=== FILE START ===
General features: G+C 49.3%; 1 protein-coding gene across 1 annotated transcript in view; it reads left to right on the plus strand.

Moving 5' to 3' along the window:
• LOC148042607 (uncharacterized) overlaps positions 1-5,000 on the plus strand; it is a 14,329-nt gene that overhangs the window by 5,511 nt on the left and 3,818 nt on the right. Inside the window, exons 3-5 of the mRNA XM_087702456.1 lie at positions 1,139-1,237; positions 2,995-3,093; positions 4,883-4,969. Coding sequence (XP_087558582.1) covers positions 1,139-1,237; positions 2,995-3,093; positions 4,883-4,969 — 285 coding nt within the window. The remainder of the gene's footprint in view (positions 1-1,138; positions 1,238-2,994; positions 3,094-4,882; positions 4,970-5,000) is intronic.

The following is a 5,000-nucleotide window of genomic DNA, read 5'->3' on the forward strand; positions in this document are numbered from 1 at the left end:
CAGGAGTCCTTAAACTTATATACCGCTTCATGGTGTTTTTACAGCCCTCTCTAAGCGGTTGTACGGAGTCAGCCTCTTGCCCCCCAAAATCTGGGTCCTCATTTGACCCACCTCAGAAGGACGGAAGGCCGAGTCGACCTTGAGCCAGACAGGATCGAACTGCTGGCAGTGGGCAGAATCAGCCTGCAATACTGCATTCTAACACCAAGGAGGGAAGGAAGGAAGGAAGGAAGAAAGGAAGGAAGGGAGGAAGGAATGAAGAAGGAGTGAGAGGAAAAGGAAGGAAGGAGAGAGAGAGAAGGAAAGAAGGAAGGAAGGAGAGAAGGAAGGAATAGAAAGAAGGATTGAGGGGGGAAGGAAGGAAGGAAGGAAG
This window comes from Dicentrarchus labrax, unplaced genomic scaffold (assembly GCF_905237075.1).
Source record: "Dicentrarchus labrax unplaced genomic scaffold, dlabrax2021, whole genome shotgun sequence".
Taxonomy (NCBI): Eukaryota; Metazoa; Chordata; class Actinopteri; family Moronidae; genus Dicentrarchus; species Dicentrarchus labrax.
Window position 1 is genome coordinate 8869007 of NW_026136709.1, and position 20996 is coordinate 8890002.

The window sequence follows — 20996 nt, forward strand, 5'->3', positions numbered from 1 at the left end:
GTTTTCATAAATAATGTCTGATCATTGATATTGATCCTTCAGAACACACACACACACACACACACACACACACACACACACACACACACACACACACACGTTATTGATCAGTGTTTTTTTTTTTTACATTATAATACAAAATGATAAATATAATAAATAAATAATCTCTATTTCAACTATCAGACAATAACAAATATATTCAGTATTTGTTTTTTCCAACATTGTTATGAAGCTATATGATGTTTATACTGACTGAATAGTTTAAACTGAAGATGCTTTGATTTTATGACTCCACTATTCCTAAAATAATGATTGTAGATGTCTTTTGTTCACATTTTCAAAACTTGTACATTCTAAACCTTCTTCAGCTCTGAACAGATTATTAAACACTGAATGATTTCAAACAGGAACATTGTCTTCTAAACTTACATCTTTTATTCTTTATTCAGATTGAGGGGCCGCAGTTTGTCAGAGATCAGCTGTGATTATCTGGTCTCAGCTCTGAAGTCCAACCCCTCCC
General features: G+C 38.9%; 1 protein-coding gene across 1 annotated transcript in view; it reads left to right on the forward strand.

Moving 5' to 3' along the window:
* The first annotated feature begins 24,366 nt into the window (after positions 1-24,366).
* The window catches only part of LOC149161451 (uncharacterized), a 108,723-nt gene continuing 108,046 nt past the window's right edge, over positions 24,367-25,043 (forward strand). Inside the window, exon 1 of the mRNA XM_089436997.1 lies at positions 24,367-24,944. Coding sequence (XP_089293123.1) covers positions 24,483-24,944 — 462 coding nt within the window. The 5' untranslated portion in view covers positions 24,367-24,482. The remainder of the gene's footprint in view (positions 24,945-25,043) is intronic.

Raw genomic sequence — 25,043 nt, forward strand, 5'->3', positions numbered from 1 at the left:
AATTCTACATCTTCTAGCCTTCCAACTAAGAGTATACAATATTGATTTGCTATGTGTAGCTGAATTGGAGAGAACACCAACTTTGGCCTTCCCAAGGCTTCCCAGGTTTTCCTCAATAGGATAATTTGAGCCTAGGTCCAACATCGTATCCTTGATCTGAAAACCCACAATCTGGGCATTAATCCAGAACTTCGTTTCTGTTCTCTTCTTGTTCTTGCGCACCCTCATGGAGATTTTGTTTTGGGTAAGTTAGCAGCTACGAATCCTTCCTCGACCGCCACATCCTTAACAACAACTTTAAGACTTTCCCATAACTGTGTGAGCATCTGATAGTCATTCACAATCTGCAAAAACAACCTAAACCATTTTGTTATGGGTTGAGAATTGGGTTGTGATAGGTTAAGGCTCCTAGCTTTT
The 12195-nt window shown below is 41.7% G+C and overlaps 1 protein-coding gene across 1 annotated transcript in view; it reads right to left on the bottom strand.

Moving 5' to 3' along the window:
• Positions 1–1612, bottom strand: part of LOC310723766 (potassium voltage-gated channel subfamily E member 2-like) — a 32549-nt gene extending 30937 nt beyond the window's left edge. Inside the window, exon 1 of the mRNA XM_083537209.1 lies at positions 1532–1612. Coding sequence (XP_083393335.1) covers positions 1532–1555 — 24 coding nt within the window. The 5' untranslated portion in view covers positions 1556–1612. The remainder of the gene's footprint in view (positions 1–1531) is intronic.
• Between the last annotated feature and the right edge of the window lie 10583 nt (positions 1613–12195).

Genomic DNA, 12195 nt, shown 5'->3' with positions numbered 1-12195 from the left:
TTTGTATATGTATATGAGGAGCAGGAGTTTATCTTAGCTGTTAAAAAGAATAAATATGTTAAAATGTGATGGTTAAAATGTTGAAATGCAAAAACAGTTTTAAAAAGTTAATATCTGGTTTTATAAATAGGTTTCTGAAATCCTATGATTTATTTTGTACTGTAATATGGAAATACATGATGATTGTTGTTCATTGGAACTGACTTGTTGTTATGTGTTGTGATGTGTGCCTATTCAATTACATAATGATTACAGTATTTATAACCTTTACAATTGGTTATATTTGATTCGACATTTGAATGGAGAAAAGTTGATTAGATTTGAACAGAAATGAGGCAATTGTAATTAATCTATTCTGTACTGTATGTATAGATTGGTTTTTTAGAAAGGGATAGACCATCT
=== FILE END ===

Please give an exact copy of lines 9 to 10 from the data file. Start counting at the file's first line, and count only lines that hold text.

Window position 1 is genome coordinate 8869007 of NW_026136709.1, and position 20996 is coordinate 8890002.

The window sequence follows — 20996 nt, forward strand, 5'->3', positions numbered from 1 at the left end: